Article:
This so-called "skinny package" would only cost subscribers $10 to $20 and is designed to entice younger viewers back into the bosom of broadcast television. Bakish blamed the high price of sports channel programming, caused by licensing agreements with their respective leagues, for inhibiting the legacy communication technology's uptake among what he called "cord-never millennials." It would effectively drop ESPN and broadcast staples like ABC, CBS, NBC and Fox, at for a significant cost savings -- essentially becoming the anti-YouTube TV.
Speaking at the recent J.P. Morgan Global Technology, Media and Telecom Conference, Bakish remarked that this package "would be a very exciting development in the marketplace and that's a very positive development for Viacom because when you look at our services, we still today have the largest share of viewing on pay TV on every demographic that we serve." Despite those metrics, Viacom has struggled recently to have its programming added to many popular streaming services.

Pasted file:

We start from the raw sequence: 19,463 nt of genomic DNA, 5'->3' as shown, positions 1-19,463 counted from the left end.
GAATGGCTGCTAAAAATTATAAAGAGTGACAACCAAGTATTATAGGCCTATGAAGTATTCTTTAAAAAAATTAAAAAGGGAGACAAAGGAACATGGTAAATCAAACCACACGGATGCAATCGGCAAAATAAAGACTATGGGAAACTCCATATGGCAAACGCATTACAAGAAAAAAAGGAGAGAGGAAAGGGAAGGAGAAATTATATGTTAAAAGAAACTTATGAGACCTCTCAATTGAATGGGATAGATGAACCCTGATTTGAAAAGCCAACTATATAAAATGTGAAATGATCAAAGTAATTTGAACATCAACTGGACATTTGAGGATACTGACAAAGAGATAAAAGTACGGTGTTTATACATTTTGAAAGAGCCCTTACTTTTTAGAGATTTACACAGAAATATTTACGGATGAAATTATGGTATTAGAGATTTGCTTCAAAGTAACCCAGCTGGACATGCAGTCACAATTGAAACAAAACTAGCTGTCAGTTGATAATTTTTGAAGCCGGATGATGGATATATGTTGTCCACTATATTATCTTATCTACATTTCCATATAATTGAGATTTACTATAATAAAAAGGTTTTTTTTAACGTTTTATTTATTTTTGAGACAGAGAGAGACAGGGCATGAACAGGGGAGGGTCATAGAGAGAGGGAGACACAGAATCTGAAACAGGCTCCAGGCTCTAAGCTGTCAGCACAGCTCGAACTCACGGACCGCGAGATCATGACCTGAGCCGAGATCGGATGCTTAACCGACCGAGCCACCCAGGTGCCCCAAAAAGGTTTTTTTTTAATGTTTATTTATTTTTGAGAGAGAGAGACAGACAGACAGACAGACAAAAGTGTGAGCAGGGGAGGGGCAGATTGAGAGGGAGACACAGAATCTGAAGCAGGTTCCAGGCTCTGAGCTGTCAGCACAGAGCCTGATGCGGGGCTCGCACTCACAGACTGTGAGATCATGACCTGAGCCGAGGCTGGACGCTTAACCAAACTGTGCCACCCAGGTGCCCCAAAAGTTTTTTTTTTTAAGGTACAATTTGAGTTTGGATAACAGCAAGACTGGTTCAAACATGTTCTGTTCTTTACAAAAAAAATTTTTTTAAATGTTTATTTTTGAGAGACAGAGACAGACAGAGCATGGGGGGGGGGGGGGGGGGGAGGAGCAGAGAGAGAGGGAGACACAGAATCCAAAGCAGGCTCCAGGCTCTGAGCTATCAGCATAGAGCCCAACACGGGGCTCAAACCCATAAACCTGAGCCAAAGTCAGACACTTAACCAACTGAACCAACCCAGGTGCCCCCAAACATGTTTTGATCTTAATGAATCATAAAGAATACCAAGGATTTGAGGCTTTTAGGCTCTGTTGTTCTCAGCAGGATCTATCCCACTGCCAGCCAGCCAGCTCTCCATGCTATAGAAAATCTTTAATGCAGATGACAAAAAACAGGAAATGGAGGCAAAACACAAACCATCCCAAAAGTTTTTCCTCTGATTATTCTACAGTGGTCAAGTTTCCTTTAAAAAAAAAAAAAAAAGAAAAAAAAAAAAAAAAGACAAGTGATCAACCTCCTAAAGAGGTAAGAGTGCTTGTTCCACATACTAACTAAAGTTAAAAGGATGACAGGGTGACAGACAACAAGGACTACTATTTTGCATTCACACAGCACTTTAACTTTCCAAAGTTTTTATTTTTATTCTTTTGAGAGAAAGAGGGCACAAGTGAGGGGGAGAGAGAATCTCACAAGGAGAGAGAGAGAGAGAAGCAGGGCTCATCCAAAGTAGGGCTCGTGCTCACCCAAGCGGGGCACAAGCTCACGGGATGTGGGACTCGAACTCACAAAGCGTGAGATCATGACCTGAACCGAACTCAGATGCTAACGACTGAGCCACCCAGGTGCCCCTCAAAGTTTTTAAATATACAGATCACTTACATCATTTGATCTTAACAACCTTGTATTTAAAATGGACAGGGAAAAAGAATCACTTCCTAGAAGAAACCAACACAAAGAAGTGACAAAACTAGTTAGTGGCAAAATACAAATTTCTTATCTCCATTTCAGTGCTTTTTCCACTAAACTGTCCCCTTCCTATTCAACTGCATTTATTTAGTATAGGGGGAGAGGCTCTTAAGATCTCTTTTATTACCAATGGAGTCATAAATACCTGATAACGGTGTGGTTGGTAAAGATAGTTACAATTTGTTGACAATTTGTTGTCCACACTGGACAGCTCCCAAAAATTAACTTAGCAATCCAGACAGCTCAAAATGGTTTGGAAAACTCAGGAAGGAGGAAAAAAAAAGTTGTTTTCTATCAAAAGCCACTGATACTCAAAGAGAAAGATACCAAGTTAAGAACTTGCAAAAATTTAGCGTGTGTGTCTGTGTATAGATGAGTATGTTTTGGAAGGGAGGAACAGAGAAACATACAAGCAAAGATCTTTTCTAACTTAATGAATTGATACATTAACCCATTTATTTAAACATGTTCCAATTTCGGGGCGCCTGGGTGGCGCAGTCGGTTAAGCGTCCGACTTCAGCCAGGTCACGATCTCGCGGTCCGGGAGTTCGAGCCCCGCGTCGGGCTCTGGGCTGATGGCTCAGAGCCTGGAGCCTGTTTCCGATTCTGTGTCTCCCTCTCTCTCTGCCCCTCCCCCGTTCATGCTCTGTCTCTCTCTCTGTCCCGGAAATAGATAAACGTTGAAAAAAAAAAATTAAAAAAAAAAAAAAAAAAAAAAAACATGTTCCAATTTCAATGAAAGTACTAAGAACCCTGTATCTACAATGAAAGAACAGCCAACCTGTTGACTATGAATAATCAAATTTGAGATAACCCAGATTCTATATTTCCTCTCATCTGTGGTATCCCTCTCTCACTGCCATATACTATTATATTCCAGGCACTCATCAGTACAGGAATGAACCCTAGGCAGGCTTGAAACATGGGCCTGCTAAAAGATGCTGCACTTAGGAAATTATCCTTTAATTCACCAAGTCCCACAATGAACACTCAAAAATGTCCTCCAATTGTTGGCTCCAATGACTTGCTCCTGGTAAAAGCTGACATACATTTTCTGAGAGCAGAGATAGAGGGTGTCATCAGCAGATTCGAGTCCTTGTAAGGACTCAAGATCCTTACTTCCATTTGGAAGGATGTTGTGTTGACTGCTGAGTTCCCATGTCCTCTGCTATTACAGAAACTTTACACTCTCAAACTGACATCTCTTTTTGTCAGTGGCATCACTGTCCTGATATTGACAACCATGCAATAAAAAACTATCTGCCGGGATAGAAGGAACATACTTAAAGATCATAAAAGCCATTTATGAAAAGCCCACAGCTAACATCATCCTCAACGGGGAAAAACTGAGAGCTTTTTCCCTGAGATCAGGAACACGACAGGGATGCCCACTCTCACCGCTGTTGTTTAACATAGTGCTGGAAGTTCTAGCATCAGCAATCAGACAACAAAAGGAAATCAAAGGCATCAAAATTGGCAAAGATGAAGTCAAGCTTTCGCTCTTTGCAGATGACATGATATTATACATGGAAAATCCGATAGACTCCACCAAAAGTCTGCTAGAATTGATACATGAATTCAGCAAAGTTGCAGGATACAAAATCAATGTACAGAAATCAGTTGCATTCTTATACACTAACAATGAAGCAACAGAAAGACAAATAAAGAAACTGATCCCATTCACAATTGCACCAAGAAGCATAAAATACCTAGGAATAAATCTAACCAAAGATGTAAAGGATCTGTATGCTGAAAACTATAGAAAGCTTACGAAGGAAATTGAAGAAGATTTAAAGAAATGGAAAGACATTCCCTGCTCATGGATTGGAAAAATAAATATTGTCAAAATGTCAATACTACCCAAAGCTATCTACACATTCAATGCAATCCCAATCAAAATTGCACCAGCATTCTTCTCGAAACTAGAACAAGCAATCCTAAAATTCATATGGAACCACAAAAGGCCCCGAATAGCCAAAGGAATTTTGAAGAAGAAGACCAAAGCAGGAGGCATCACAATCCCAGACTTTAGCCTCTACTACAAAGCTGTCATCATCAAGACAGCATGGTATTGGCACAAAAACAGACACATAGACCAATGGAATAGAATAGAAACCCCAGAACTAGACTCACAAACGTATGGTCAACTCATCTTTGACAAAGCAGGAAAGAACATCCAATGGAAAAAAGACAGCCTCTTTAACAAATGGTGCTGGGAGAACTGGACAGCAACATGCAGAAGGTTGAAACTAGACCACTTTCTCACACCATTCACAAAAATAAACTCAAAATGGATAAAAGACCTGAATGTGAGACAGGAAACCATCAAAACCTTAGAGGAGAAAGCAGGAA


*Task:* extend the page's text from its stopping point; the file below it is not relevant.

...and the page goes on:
Bakish blames that, in part, on the $40 price point that Viacom has been aiming for. Bakish described a conversation with one of his distributors who pointed out that they were losing $6 on every one of those subscriptions. "It's unclear how long that can sustain," he said.
However, by cutting out those high-fee stations, Bakish hopes that his company can offer "a new entry segment at a much lower price point designed to be a path to bring someone in that wants high-quality entertainment at a low price." The new package is expected to be available to subscribers within this calendar year.